7. Conflict Resolution
You must also recognize that tensions and conflicts in the workplace are not always preventable. However, how you handle the situation will determine how team members relate to each other. Avoid biases and practice fairness when dealing with employee conflicts. You are responsible for breaking the drama and redirecting their energies to what’s really important.
8. Give Employees Room to Grow
One of the top worker retention strategies is promotions or allowing them to grow from within your organization. Apart from employee appreciation and recognition, promotions play a huge role in motivating team members to work even harder. Productive employees know that the more the company succeeds and expands, the more opportunities they have to advance upwards in their careers.
You need to keep your employees’ roles dynamic to prevent them from getting bored and looking for interesting opportunities elsewhere. Promoting your top-performing employees to senior positions will inspire them (and motivate others) to keep up with their excellent work.
But how do you establish a transparent employee performance appraisal that will form the basis for handing promotions? Well, there are several approaches you can take. One of them includes integrating a project management tool like Traqq in your company policies.
This program monitors each employee’s performance, making it easy to identify those who deserve a pay raise, a reward, or a promotion. It records the productivity levels of the team, and from the report, you can spot weak links and help them overcome the obstacles.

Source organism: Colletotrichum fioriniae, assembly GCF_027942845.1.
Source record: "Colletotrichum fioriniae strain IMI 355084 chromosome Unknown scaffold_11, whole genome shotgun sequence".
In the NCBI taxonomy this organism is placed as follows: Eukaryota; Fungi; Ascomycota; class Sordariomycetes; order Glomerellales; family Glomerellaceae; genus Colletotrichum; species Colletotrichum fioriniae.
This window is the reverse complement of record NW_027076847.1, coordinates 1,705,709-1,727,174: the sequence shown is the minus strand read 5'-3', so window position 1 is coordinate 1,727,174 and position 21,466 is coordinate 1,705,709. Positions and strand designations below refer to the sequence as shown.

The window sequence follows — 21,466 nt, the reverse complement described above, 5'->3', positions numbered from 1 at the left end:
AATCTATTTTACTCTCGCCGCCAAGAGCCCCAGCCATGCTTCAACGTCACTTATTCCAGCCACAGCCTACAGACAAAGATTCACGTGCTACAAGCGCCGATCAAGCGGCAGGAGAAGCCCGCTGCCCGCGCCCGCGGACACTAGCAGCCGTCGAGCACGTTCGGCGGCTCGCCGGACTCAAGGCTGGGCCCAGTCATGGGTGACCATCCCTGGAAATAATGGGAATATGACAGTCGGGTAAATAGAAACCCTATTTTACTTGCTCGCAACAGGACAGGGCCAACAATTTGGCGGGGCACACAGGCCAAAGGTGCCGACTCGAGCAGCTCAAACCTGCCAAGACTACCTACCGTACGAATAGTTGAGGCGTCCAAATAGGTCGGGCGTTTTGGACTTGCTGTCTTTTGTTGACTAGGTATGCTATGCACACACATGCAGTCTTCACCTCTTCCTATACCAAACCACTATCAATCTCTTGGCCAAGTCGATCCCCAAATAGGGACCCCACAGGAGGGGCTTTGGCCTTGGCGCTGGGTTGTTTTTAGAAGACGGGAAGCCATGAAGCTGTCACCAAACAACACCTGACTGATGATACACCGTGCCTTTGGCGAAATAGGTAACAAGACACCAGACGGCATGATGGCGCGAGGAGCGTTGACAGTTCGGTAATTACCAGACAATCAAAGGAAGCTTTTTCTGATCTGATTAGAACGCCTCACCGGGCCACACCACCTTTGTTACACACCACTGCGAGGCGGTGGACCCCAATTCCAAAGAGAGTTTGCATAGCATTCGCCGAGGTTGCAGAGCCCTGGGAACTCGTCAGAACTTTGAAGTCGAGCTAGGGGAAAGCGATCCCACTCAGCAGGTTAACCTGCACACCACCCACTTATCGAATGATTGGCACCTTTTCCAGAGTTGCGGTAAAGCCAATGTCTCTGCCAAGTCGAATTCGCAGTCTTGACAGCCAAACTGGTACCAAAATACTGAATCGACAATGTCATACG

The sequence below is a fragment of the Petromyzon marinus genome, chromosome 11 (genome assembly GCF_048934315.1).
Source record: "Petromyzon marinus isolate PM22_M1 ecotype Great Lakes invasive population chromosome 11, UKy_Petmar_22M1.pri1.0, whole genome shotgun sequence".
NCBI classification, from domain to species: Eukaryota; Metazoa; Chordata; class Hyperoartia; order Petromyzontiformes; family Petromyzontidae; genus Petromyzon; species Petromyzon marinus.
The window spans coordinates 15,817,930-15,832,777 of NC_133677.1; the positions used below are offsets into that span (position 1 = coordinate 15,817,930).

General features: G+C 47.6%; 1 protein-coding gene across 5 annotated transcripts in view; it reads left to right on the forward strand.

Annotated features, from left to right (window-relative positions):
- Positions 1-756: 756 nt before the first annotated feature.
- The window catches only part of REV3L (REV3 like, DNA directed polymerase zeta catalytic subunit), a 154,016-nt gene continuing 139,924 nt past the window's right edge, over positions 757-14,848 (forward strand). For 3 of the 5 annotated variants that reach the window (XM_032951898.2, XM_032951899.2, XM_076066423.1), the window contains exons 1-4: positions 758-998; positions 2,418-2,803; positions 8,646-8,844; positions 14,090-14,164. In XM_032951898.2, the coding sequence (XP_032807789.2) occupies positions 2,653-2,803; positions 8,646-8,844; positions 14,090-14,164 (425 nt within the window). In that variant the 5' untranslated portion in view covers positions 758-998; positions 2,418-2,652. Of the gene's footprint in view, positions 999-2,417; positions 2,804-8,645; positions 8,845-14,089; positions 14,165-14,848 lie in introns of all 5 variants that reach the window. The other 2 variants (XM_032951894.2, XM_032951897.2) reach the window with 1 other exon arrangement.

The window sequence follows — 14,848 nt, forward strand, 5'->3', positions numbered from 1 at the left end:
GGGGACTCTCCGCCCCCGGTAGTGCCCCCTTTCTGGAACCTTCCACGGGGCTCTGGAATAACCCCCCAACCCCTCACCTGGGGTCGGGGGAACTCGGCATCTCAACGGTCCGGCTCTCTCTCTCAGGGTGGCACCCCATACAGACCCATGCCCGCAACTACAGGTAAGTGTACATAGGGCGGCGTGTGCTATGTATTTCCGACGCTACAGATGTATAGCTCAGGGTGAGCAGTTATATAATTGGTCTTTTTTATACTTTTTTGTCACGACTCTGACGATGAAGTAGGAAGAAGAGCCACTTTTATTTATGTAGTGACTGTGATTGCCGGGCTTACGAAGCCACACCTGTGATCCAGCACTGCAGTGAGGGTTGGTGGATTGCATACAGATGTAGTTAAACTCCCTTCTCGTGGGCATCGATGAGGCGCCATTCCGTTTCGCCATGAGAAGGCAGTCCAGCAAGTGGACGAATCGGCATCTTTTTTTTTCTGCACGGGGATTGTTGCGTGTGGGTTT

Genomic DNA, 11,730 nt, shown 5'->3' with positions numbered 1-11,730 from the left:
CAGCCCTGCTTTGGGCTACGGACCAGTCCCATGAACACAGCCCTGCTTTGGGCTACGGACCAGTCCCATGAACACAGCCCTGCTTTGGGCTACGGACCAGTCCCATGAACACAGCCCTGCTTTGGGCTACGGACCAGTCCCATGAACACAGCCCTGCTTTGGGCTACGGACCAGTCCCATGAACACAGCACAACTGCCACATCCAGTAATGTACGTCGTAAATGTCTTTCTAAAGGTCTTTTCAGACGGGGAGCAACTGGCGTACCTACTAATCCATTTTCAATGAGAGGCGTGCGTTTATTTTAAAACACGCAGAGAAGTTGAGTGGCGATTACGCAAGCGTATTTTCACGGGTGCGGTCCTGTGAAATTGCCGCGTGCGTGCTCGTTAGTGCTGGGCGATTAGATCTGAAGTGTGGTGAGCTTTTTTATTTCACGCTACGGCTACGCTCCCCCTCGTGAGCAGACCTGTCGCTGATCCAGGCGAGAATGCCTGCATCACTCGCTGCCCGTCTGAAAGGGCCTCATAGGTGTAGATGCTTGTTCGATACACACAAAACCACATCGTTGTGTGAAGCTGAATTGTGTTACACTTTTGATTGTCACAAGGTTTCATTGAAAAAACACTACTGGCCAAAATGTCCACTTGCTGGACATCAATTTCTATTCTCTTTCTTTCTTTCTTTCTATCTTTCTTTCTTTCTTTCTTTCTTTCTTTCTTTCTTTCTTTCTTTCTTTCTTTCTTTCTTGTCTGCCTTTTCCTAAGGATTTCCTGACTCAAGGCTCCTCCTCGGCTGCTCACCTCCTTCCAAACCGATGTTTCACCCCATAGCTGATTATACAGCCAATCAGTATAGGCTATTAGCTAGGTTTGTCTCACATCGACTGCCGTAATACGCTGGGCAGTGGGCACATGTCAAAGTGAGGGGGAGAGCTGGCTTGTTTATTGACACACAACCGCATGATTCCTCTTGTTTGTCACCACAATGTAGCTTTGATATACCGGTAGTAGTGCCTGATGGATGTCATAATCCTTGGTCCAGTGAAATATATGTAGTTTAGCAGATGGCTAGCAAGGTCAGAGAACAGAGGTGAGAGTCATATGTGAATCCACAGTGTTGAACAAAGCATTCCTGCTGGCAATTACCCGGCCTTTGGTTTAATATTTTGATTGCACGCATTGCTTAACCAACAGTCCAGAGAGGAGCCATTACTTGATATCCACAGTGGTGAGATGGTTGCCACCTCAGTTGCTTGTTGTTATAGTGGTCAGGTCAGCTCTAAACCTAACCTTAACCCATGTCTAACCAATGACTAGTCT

Employees can also use Traqq to track their projects, hone their time management skills, and eliminate discrepancies when it comes to payments.
9. Involve Employees in Goal Setting
Employees who feel they are part of the decision-making process, especially decisions that affect them, are more motivated and engaged. They also tend to stay longer at their jobs. Therefore, managers should consider involving employees in setting organizational goals.
For employees to be able to work effectively and efficiently, they need to understand:
- What’s expected of them,
- How their contribution will impact the growth of the company
- Where they fit in the bigger picture
- What success in their job position looks like
Goal setting gives employees purpose and meaning in their roles in the company. Employees with a clear career path are bound to perform better and become more engaged since they have a purpose. This is only achievable if you can create a connection between your workers’ goals and the mission and vision of the organization.
10. Celebrate Successes and Achievements Together
Whenever an employee reaches a milestone, make it a company culture to celebrate them, no matter how small. It’s an effective way to boost employee motivation in accomplishing their daily goals. Apart from the yearly or quarterly goals, set weekly and monthly goals to help employees stay on track. These goals don’t have to be performance-driven. You can create goals that allow employees to focus on accomplishing their personal, social, or cultural milestones.
Maintaining motivation in your employees is not going to be an easy journey. You must be prepared to encounter challenges. The best approach is to experiment with different employee motivation strategies until you find what works best for them. More importantly, encourage participation in decision making, and make it the norm in your organization.